14 Nov Debt Settement and Taxes
In nearly all my dealings with client I hear a common statement at the first meeting, “I want to or tried to pay back my debt.” The statement runs contrary to what many will believe about individuals who find themselves in financial trouble. Many options do exist for individuals who would like to pay back debt. The key like anything is to find ensure that the best option is used. Many debt settlement, debt consolidation companies earn huge profits on the desire to pay back debt. Unfortunately what many debt settlement companies don’t tell their clients are the pitfalls of debt settlement.
Two basic types of debt settlement exits. The first negotiates for a fee on a lump sum settlement. The second offers a payment plan to creditors over a term of years. In the lump sum option debtors will either make monthly payments to the debt settler until a sum is large enough to offer a settlement or individuals will give a lump sum at one time to settle the debt. In the payment plan option interest and fees often continue to accrue. Many payment plans also require a confession of judgment, meaning if the plan is broken the creditor can take judgment without notice or hearing.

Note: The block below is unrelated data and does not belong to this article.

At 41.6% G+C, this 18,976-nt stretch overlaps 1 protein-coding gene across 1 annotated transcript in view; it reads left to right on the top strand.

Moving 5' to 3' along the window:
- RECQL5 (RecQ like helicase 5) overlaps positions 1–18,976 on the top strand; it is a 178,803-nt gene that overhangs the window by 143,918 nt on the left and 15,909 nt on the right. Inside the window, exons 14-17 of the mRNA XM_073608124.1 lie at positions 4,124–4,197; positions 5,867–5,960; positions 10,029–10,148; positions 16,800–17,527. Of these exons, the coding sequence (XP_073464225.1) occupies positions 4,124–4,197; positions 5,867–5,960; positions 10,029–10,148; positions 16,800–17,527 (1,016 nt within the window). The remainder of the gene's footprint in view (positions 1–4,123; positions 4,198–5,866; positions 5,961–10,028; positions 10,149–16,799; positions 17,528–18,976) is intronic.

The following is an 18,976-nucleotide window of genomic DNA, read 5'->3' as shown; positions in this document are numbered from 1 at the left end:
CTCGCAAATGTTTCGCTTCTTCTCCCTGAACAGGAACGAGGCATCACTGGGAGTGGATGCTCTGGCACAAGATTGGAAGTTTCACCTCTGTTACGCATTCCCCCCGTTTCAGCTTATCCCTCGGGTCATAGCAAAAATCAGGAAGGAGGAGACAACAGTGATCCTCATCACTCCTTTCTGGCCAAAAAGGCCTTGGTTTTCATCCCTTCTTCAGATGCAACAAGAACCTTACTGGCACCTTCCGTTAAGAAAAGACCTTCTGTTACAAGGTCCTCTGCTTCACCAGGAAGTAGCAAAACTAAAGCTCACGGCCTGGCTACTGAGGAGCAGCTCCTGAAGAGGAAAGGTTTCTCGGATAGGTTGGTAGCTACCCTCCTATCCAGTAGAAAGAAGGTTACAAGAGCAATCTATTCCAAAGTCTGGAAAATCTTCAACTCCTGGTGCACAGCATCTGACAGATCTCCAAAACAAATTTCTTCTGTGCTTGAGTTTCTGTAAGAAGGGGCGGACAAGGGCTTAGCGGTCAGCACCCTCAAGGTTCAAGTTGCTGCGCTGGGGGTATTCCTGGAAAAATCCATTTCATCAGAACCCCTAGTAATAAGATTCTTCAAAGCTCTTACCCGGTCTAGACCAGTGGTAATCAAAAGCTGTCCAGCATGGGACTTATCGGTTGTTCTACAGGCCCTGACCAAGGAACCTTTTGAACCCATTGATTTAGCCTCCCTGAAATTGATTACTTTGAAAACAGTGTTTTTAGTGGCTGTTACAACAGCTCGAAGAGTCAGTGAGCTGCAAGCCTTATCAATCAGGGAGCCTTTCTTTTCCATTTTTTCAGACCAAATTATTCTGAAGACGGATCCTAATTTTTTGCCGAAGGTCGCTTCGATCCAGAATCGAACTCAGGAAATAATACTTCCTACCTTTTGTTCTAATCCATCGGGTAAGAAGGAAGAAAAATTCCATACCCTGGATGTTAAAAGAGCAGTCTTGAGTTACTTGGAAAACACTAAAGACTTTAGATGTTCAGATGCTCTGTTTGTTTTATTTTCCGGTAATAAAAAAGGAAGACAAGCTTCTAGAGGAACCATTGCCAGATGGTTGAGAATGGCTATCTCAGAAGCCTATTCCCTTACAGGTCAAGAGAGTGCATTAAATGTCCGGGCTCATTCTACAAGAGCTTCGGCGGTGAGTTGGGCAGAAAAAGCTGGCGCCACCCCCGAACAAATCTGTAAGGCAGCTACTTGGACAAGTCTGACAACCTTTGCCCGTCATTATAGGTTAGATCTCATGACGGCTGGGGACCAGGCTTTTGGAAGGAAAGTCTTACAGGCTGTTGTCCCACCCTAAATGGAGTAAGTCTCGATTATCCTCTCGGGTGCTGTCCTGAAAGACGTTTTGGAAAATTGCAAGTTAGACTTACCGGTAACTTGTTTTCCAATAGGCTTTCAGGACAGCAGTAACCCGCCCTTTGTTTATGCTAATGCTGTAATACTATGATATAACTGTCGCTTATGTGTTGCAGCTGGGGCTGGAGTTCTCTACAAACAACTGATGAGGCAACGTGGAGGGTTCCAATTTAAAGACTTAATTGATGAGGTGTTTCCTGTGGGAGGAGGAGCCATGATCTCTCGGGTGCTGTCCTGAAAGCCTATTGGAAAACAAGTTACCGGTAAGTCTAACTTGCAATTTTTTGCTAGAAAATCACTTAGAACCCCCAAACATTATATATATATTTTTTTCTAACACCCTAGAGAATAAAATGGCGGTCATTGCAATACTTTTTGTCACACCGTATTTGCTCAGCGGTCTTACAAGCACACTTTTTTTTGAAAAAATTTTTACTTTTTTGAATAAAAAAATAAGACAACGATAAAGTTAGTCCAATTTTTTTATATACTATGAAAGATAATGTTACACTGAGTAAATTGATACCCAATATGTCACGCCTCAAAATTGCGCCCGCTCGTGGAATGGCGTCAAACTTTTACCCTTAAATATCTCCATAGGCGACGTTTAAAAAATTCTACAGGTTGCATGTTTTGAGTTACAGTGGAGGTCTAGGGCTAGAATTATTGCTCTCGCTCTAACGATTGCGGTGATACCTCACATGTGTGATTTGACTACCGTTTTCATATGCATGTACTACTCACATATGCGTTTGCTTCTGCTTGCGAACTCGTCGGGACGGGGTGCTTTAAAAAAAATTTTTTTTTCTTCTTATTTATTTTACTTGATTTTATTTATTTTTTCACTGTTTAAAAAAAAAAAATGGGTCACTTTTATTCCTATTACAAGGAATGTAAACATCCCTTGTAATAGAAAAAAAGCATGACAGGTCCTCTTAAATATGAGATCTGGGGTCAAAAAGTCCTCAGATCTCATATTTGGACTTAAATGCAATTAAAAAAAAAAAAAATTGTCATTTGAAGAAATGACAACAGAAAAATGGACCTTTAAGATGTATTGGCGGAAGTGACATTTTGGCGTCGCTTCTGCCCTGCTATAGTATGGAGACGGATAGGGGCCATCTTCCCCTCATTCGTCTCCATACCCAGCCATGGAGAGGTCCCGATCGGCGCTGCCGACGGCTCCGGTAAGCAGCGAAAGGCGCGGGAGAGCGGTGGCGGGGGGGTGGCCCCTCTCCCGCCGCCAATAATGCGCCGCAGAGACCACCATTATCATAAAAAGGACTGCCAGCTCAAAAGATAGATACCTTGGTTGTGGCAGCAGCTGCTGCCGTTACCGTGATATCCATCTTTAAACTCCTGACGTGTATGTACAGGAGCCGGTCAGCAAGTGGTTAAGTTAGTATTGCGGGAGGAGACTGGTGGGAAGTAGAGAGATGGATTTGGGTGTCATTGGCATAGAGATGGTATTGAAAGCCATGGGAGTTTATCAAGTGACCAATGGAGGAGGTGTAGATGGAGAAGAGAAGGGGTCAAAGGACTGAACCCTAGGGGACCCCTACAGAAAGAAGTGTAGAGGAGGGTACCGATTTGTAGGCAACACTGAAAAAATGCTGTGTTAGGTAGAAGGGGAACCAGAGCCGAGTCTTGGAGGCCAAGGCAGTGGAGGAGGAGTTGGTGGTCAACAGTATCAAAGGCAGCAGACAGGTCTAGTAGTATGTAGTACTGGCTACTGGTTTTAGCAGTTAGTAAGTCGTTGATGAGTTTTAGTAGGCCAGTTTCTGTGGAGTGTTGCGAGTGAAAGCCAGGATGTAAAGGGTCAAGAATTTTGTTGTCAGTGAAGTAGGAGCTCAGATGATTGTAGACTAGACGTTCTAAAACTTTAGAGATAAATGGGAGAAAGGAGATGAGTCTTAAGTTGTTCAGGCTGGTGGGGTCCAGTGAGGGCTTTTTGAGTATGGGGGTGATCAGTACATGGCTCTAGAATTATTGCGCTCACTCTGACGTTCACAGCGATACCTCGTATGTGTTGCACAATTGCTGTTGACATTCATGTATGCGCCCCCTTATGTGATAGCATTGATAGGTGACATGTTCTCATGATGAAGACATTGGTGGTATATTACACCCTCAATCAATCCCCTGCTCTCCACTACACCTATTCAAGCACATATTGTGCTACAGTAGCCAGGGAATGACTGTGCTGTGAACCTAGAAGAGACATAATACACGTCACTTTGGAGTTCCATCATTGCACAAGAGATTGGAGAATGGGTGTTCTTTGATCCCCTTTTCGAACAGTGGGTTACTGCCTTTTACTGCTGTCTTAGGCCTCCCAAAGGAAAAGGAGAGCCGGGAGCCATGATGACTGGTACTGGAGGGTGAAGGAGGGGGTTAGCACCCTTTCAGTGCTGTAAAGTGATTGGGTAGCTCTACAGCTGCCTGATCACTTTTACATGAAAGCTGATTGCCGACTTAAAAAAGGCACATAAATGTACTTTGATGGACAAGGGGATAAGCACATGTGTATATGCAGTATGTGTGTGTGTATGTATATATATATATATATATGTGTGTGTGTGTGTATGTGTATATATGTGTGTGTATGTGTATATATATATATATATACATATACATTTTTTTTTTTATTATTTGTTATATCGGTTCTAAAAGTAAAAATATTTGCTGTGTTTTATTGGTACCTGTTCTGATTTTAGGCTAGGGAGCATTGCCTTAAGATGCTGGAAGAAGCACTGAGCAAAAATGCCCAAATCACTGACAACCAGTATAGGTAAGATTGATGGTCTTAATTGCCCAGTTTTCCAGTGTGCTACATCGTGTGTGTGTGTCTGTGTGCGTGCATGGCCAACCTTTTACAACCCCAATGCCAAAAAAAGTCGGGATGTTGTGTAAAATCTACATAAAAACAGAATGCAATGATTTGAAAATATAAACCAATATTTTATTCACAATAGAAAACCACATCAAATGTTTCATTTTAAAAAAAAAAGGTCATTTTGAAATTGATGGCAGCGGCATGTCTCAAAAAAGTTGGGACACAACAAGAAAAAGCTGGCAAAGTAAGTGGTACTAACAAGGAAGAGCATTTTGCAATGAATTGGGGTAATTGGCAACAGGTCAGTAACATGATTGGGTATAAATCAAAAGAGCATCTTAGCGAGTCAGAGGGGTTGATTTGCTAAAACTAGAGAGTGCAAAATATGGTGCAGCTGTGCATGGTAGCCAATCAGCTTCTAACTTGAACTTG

In either case the difference between amount the debt is settled for and what was originally owed is taxable. What can happen is individuals go from owing Discover, Capital One, CitiBank, HSBC to owing the Internal Revenue Service (IRS). In addition to the taxation on the settled debt many individuals also draw from retirement savings to offer the one time settlement. The early drawing from retirement creates another taxable event. Retirement funds taken early are taxed at the income tax rate plus ten percent. Great caution needs to be taken to ensure that the debt settlement is going to be a help. Actual numbers need to be calculated to ensure that the settlement is payable with the tax implication. There is no benefit if you are jumping out of the hear and into the frying pan. Owing the IRS is in most cases worse that owing a credit card company because the IRS has super collection powers.